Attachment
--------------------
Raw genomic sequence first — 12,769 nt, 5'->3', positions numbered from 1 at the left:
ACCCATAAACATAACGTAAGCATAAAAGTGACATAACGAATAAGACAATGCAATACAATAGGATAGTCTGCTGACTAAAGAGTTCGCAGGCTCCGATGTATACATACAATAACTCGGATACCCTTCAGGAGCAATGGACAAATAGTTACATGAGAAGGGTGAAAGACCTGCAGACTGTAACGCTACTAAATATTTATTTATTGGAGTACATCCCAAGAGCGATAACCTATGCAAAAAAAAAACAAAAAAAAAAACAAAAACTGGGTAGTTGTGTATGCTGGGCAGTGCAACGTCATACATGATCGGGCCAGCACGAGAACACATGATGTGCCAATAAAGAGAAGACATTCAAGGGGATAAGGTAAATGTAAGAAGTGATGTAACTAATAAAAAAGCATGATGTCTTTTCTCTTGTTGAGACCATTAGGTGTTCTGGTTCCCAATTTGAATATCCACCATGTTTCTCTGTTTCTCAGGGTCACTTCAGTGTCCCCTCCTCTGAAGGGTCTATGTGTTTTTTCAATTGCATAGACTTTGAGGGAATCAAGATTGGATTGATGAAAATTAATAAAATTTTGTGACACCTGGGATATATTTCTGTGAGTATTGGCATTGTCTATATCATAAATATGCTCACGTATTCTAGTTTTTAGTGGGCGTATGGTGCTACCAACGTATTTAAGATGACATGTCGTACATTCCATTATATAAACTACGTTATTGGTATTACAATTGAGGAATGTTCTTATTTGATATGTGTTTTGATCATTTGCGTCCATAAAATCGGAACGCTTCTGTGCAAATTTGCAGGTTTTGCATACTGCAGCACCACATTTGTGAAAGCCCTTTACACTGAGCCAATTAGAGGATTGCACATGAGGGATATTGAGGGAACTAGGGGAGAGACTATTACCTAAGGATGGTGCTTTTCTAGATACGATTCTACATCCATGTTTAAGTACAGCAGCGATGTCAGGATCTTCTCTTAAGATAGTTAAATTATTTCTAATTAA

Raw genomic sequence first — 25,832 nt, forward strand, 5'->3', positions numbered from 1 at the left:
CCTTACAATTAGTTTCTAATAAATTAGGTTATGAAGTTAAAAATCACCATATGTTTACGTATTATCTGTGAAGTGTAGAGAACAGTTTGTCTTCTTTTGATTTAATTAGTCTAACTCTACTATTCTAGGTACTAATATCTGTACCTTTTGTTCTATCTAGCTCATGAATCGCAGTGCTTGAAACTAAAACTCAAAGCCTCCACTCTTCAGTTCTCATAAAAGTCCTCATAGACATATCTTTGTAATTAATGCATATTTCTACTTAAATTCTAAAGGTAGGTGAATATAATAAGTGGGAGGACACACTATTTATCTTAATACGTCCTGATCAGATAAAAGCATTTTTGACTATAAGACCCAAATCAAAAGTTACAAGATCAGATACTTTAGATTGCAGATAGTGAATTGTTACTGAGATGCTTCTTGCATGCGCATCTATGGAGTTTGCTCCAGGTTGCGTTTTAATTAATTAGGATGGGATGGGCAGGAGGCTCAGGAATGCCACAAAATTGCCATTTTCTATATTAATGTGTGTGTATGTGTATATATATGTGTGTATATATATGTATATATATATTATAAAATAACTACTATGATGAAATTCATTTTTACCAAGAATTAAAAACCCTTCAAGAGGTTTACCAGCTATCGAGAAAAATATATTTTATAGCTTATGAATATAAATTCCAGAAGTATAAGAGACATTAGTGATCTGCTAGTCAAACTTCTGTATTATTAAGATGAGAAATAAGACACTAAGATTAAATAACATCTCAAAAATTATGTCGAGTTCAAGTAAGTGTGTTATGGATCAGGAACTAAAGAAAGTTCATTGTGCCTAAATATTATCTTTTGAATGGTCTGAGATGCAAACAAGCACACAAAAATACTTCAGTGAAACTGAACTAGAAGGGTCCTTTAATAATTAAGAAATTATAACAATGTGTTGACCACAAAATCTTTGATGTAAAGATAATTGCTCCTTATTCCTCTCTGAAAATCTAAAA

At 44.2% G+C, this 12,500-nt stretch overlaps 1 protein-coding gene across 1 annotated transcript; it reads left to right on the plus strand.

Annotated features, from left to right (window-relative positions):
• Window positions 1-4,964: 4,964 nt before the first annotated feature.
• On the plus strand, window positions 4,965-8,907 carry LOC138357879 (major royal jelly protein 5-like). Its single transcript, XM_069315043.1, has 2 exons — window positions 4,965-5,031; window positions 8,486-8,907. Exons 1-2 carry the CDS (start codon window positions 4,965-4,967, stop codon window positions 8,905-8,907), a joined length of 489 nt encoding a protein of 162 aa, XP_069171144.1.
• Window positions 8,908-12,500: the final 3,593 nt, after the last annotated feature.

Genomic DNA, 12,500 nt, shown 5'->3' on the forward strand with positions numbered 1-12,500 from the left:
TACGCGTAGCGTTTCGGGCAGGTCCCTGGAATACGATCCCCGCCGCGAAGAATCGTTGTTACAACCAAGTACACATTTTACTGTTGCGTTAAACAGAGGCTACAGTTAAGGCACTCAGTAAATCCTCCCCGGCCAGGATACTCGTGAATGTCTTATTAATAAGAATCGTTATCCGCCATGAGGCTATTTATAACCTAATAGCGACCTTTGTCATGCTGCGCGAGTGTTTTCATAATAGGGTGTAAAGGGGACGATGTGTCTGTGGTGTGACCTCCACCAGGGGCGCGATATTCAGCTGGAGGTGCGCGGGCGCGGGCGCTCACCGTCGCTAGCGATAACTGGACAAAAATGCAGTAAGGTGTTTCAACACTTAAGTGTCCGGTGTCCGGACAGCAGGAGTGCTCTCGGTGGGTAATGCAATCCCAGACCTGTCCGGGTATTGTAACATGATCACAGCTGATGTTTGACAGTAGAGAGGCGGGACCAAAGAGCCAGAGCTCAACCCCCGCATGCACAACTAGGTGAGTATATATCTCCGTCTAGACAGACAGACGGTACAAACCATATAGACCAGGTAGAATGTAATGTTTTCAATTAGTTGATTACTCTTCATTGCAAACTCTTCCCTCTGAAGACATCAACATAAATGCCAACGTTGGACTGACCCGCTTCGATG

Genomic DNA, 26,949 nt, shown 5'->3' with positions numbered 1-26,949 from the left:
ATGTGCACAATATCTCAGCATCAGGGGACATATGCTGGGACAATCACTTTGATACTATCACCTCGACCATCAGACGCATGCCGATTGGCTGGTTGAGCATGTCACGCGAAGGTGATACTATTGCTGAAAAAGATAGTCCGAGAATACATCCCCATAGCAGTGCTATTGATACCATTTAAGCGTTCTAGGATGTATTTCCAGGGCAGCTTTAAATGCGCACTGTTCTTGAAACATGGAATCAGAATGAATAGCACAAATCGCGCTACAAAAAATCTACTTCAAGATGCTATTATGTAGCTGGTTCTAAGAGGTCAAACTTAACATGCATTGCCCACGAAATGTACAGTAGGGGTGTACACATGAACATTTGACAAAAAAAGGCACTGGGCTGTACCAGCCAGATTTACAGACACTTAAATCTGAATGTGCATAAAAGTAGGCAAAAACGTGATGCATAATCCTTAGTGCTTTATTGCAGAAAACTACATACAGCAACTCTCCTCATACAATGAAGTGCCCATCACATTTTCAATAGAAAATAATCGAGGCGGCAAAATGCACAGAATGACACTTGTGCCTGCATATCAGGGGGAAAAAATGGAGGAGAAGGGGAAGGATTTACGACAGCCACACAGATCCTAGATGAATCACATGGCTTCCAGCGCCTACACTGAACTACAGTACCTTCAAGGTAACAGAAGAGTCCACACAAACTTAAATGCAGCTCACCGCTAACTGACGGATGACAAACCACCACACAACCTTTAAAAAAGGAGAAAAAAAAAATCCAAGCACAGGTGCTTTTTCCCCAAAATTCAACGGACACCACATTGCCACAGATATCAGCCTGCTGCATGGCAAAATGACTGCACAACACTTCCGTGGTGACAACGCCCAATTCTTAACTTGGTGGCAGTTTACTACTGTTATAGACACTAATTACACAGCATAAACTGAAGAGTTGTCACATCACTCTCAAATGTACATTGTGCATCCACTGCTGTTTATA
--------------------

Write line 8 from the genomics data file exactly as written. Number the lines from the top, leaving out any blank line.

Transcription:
• On the plus strand, window positions 4,965-8,907 carry LOC138357879 (major royal jelly protein 5-like). Its single transcript, XM_069315043.1, has 2 exons — window positions 4,965-5,031; window positions 8,486-8,907. Exons 1-2 carry the CDS (start codon window positions 4,965-4,967, stop codon window positions 8,905-8,907), a joined length of 489 nt encoding a protein of 162 aa, XP_069171144.1.